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Site Details

© Copyright and database right 2019. All rights reserved. Ordnance Survey licence number 0100022206

NPRN 100866

Map Reference SN62SE

Grid Reference SN6912024320

Unitary (Local) Authority Carmarthenshire

Old County Carmarthenshire

Community Llangadog

Type of Site HILLFORT

Broad Class DEFENCE

Period Iron Age, Prehistoric

Site Description Gaer Fawr is a very large stone-walled defended enclosure occupying a dramatic isolated ridge. It is a later Prehistoric type hillfort, the largest in south-west Wales. Its walls enclose an area of about 11ha, roughly 680m north-east to south-west by 130-190m. The principal entrances face north-east and south-west towards the gentler slopes along the ridge and there are 'posterns' leading out elsewhere. The main entrance gaps on the NE and SW sides today are modern, with the original gateways now partly concealed by collapse within the stony ramparts. On the southern side are a series of enclosures and roundhouses which may be farmsteads of prehistoric date. A large annex branches out from the main fort on the north side, and aerial photographs confirm that this once continued eastwards to connect with the north-east angle of the main fort. On the highest summit is a stone long cairn some 55m long (NPRN 409533). Its appearance suggests a Neolithic date but no megalithic structures or remains of a burial chamber are currently visible; therefore it may be Bronze Age. One of the most striking features of Garn Goch fort are the remains of at least eight gateways, most narrow 'postern' gates, constructed of upright slabs. That on the south side survives in good condition. Hogg in 1975 (page 51) considered it likely that all were originally roofed with lintel slabs. They bear similarities to examples at Tre'r Ceiri stone fort in north Wales (NPRN 95292), as indeed does the general architecture and appearance of Garn Goch fort. Several long huts and a probable burnt mound survive in the interior 'valley'. A possible standing stone also stands in the southern part of the interior, identified on a field visit by TGD on 25th Sept 2009.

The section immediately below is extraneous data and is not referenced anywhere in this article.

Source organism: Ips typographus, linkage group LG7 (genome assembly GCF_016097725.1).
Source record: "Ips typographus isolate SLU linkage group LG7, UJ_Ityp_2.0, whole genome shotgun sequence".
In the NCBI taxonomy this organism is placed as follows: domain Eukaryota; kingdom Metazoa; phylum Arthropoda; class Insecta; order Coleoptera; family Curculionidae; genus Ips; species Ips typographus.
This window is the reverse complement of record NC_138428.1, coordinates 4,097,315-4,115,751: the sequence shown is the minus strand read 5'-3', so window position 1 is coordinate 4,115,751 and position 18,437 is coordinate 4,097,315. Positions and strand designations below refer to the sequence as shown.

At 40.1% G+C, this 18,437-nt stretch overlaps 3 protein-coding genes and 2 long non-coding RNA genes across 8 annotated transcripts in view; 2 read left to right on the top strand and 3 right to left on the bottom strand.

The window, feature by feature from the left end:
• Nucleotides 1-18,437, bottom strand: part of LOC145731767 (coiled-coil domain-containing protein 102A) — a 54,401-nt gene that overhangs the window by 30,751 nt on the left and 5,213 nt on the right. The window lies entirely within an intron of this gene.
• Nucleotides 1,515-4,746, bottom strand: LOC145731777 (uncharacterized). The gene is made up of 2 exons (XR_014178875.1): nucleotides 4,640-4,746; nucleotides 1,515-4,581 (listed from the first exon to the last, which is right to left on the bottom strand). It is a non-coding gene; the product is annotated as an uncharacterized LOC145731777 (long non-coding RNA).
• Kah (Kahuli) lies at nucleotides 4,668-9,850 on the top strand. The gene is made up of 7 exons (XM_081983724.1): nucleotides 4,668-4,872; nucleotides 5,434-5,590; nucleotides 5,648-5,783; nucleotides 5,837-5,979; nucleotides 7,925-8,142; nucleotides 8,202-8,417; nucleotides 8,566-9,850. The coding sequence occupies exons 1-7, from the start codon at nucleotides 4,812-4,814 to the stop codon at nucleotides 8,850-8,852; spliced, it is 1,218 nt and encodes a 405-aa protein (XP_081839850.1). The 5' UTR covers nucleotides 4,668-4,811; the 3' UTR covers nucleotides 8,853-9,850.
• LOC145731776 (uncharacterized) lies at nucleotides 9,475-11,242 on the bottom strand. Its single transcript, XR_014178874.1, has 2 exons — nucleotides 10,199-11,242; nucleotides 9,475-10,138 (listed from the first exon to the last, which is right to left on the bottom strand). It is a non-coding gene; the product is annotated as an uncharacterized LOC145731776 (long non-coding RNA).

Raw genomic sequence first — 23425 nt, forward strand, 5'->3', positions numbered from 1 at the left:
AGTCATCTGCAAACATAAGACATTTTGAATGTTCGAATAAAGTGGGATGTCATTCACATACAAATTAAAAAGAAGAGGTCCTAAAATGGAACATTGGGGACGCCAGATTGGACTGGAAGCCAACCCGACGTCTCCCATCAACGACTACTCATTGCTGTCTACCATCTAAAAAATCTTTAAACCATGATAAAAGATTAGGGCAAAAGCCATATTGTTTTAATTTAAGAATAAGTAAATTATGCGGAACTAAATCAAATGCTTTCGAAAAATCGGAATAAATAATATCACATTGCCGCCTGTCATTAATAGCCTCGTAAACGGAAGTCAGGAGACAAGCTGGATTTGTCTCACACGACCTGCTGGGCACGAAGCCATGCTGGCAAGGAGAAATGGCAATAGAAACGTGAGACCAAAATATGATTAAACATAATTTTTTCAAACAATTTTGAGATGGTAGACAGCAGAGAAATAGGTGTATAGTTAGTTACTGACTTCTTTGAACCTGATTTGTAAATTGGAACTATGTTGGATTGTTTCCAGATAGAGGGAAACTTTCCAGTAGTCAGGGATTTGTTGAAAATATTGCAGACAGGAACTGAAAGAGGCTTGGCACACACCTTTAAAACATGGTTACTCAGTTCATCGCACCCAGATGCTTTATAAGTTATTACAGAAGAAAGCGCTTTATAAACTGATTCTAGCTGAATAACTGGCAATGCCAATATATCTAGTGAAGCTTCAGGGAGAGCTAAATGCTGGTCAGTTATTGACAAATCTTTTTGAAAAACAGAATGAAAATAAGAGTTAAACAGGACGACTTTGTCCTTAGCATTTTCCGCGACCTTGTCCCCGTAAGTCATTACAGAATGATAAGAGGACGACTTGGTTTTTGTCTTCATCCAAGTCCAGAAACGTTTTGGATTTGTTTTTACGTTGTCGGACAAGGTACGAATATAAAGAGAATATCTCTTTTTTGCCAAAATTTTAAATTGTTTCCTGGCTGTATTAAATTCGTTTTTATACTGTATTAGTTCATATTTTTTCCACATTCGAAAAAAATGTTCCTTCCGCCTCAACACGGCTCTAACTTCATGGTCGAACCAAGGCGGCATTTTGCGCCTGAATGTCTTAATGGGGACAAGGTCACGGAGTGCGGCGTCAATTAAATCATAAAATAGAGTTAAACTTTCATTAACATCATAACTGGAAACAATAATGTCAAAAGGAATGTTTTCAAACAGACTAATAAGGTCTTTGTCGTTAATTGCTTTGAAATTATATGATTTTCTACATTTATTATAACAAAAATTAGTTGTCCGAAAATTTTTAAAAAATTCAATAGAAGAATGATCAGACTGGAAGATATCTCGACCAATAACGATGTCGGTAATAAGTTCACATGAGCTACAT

A pottery fragment, possibly wheel-turned, was found in the saddle west of the fort. It was later deposited at Derwydd Manor.

Sources: Laws in Archaeologia Cambrensis fifth series X (1893), 173-5
Evans in the Transactions of the Carmarthenshire Antiquarian Society Vol. V (1909-10), 84-5, 89-91, 100-102
Hogg in Archaeologia Cambrensis 123 (1974), 43-53

A second enclosure, Gaer Fach (NPRN 100872), of only 1.5ha, is situated on Y Garn Goch, roughly 180m to the west.


John Wiles 01.06.07. T. Driver, RCAHMW, 28th September 2009.

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